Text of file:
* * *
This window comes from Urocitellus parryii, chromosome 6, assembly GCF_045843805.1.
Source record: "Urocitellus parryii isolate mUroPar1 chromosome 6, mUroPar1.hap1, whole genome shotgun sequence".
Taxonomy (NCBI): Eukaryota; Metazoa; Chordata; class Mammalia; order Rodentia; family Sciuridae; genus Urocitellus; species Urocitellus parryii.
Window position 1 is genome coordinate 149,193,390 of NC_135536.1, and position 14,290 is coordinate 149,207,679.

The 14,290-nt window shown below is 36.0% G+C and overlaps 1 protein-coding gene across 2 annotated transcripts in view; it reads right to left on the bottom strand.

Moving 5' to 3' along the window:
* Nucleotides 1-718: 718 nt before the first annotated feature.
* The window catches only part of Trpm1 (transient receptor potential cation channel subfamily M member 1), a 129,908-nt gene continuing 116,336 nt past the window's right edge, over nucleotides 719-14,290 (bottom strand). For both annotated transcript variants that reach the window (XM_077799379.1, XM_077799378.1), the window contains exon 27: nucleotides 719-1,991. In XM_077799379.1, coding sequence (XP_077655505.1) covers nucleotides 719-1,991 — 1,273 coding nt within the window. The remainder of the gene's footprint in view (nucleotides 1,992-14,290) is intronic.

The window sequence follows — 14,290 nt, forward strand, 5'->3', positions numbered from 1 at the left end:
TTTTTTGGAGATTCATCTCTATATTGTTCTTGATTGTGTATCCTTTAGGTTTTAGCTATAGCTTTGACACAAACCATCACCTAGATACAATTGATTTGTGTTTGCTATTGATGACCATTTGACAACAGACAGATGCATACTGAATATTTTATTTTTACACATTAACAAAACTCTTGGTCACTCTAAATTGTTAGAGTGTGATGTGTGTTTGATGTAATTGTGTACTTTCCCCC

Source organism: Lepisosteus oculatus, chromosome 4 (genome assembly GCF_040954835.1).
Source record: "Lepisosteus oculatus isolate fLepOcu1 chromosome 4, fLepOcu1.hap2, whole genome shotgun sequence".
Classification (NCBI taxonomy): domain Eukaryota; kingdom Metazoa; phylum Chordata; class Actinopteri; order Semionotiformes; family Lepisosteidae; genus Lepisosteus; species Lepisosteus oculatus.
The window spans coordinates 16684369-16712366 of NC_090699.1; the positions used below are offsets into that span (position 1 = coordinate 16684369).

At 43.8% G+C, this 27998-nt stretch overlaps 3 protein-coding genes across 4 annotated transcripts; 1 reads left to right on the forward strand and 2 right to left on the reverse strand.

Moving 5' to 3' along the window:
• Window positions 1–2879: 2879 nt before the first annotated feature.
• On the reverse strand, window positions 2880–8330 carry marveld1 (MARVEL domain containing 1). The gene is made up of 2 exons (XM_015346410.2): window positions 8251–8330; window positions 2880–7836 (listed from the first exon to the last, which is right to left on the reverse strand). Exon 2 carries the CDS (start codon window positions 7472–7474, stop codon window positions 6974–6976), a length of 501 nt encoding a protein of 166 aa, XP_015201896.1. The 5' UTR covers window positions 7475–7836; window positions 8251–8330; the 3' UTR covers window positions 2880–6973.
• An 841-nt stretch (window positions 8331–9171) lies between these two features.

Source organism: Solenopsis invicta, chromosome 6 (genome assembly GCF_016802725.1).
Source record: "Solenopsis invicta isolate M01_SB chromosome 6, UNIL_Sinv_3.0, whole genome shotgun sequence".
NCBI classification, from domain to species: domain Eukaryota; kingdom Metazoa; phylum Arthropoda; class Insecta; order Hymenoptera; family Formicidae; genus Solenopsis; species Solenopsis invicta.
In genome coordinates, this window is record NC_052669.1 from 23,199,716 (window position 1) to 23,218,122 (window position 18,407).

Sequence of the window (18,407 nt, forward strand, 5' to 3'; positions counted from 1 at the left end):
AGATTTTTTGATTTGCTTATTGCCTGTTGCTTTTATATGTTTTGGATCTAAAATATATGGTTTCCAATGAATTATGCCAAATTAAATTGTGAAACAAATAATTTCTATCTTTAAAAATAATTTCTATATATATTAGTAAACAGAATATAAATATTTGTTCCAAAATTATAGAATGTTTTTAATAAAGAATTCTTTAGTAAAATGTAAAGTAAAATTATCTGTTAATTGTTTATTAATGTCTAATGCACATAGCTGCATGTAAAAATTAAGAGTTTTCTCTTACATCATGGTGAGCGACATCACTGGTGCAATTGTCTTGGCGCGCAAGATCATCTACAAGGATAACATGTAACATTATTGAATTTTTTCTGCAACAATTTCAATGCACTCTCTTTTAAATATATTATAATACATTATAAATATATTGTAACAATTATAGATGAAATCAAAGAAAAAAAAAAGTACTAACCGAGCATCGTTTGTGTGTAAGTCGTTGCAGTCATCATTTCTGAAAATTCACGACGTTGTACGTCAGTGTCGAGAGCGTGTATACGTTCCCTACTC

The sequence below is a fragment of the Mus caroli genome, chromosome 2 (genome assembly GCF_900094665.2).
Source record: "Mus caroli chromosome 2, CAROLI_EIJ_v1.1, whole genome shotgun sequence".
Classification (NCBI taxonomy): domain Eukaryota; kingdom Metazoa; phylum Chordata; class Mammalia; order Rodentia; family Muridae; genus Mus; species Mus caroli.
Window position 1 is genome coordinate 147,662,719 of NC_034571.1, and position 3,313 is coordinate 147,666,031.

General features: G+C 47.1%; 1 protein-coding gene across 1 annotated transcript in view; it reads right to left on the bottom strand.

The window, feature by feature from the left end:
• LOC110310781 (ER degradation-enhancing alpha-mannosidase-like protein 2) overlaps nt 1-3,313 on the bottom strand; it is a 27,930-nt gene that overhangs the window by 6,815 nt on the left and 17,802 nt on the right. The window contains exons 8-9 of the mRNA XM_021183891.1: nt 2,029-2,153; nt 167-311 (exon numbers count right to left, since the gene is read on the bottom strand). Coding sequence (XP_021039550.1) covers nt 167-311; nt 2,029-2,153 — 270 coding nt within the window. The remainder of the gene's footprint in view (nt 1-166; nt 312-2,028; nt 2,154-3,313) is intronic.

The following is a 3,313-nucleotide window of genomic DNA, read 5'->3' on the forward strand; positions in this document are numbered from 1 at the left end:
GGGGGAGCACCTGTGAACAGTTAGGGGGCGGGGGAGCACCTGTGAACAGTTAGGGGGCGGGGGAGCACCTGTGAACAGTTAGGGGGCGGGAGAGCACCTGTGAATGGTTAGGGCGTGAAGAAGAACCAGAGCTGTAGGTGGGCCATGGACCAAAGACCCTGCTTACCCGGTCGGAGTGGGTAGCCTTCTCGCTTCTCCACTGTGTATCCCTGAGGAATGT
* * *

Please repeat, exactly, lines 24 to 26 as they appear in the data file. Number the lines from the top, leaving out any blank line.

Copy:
Sequence of the window (18,407 nt, forward strand, 5' to 3'; positions counted from 1 at the left end):
AGATTTTTTGATTTGCTTATTGCCTGTTGCTTTTATATGTTTTGGATCTAAAATATATGGTTTCCAATGAATTATGCCAAATTAAATTGTGAAACAAATAATTTCTATCTTTAAAAATAATTTCTATATATATTAGTAAACAGAATATAAATATTTGTTCCAAAATTATAGAATGTTTTTAATAAAGAATTCTTTAGTAAAATGTAAAGTAAAATTATCTGTTAATTGTTTATTAATGTCTAATGCACATAGCTGCATGTAAAAATTAAGAGTTTTCTCTTACATCATGGTGAGCGACATCACTGGTGCAATTGTCTTGGCGCGCAAGATCATCTACAAGGATAACATGTAACATTATTGAATTTTTTCTGCAACAATTTCAATGCACTCTCTTTTAAATATATTATAATACATTATAAATATATTGTAACAATTATAGATGAAATCAAAGAAAAAAAAAAGTACTAACCGAGCATCGTTTGTGTGTAAGTCGTTGCAGTCATCATTTCTGAAAATTCACGACGTTGTACGTCAGTGTCGAGAGCGTGTATACGTTCCCTACTC

The sequence below is a fragment of the Mus caroli genome, chromosome 2 (genome assembly GCF_900094665.2).